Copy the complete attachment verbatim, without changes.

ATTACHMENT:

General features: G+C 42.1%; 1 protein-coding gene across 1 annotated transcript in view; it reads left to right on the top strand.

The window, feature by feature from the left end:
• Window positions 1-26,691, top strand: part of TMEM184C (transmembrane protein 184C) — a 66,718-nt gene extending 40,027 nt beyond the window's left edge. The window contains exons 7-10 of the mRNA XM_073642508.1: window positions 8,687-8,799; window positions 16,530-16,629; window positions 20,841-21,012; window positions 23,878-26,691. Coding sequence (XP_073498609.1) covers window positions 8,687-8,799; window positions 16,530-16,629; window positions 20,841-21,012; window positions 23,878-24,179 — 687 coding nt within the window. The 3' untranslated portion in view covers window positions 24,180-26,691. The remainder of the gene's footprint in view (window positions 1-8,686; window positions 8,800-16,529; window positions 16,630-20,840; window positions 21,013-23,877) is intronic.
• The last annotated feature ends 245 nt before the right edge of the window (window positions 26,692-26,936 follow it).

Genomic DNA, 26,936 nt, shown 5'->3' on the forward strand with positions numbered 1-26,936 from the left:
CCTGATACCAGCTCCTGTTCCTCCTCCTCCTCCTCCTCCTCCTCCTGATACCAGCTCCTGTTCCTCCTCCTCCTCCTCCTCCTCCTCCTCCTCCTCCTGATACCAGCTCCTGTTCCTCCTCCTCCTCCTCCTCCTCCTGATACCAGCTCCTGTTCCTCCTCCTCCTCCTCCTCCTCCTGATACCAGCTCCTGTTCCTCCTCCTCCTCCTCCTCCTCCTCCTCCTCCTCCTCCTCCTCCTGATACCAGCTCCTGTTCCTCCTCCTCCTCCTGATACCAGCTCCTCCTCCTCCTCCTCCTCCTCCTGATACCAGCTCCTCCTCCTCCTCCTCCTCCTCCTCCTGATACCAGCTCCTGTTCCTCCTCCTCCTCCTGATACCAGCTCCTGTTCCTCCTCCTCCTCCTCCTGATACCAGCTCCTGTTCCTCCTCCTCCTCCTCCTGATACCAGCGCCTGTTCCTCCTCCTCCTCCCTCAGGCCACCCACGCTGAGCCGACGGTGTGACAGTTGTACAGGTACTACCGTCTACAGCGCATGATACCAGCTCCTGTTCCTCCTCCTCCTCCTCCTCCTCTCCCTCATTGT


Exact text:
General features: G+C 42.1%; 1 protein-coding gene across 1 annotated transcript in view; it reads left to right on the top strand.

The window, feature by feature from the left end:
• Window positions 1-26,691, top strand: part of TMEM184C (transmembrane protein 184C) — a 66,718-nt gene extending 40,027 nt beyond the window's left edge. The window contains exons 7-10 of the mRNA XM_073642508.1: window positions 8,687-8,799; window positions 16,530-16,629; window positions 20,841-21,012; window positions 23,878-26,691. Coding sequence (XP_073498609.1) covers window positions 8,687-8,799; window positions 16,530-16,629; window positions 20,841-21,012; window positions 23,878-24,179 — 687 coding nt within the window. The 3' untranslated portion in view covers window positions 24,180-26,691. The remainder of the gene's footprint in view (window positions 1-8,686; window positions 8,800-16,529; window positions 16,630-20,840; window positions 21,013-23,877) is intronic.
• The last annotated feature ends 245 nt before the right edge of the window (window positions 26,692-26,936 follow it).

Genomic DNA, 26,936 nt, shown 5'->3' on the forward strand with positions numbered 1-26,936 from the left:
CCTGATACCAGCTCCTGTTCCTCCTCCTCCTCCTCCTCCTCCTCCTGATACCAGCTCCTGTTCCTCCTCCTCCTCCTCCTCCTCCTCCTCCTCCTCCTGATACCAGCTCCTGTTCCTCCTCCTCCTCCTCCTCCTCCTGATACCAGCTCCTGTTCCTCCTCCTCCTCCTCCTCCTCCTGATACCAGCTCCTGTTCCTCCTCCTCCTCCTCCTCCTCCTCCTCCTCCTCCTCCTCCTCCTGATACCAGCTCCTGTTCCTCCTCCTCCTCCTGATACCAGCTCCTCCTCCTCCTCCTCCTCCTCCTGATACCAGCTCCTCCTCCTCCTCCTCCTCCTCCTCCTGATACCAGCTCCTGTTCCTCCTCCTCCTCCTGATACCAGCTCCTGTTCCTCCTCCTCCTCCTCCTGATACCAGCTCCTGTTCCTCCTCCTCCTCCTCCTGATACCAGCGCCTGTTCCTCCTCCTCCTCCCTCAGGCCACCCACGCTGAGCCGACGGTGTGACAGTTGTACAGGTACTACCGTCTACAGCGCATGATACCAGCTCCTGTTCCTCCTCCTCCTCCTCCTCCTCTCCCTCATTGT